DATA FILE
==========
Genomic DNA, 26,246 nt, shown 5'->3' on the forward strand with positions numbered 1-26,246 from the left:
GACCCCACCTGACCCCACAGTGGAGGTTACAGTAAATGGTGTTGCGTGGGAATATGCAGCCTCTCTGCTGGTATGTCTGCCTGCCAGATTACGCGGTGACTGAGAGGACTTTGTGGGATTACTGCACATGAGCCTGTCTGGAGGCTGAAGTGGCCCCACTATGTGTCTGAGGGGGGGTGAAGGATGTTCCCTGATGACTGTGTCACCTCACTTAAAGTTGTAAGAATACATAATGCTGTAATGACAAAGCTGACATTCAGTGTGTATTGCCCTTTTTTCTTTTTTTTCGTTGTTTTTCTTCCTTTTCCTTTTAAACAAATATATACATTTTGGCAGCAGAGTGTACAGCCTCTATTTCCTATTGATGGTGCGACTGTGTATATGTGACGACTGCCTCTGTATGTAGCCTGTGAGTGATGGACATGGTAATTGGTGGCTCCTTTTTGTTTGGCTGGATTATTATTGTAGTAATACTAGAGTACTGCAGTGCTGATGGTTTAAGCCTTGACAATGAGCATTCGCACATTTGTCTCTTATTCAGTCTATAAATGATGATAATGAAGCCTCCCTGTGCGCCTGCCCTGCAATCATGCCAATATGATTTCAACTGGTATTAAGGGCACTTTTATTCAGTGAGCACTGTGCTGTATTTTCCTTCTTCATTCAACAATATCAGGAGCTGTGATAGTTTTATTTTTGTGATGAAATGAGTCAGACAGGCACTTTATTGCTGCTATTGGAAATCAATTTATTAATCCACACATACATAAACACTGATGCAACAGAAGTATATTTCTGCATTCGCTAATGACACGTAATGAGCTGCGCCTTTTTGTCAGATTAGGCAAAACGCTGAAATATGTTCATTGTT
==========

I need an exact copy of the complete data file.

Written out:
Genomic DNA, 26,246 nt, shown 5'->3' on the forward strand with positions numbered 1-26,246 from the left:
GACCCCACCTGACCCCACAGTGGAGGTTACAGTAAATGGTGTTGCGTGGGAATATGCAGCCTCTCTGCTGGTATGTCTGCCTGCCAGATTACGCGGTGACTGAGAGGACTTTGTGGGATTACTGCACATGAGCCTGTCTGGAGGCTGAAGTGGCCCCACTATGTGTCTGAGGGGGGGTGAAGGATGTTCCCTGATGACTGTGTCACCTCACTTAAAGTTGTAAGAATACATAATGCTGTAATGACAAAGCTGACATTCAGTGTGTATTGCCCTTTTTTCTTTTTTTTCGTTGTTTTTCTTCCTTTTCCTTTTAAACAAATATATACATTTTGGCAGCAGAGTGTACAGCCTCTATTTCCTATTGATGGTGCGACTGTGTATATGTGACGACTGCCTCTGTATGTAGCCTGTGAGTGATGGACATGGTAATTGGTGGCTCCTTTTTGTTTGGCTGGATTATTATTGTAGTAATACTAGAGTACTGCAGTGCTGATGGTTTAAGCCTTGACAATGAGCATTCGCACATTTGTCTCTTATTCAGTCTATAAATGATGATAATGAAGCCTCCCTGTGCGCCTGCCCTGCAATCATGCCAATATGATTTCAACTGGTATTAAGGGCACTTTTATTCAGTGAGCACTGTGCTGTATTTTCCTTCTTCATTCAACAATATCAGGAGCTGTGATAGTTTTATTTTTGTGATGAAATGAGTCAGACAGGCACTTTATTGCTGCTATTGGAAATCAATTTATTAATCCACACATACATAAACACTGATGCAACAGAAGTATATTTCTGCATTCGCTAATGACACGTAATGAGCTGCGCCTTTTTGTCAGATTAGGCAAAACGCTGAAATATGTTCATTGTT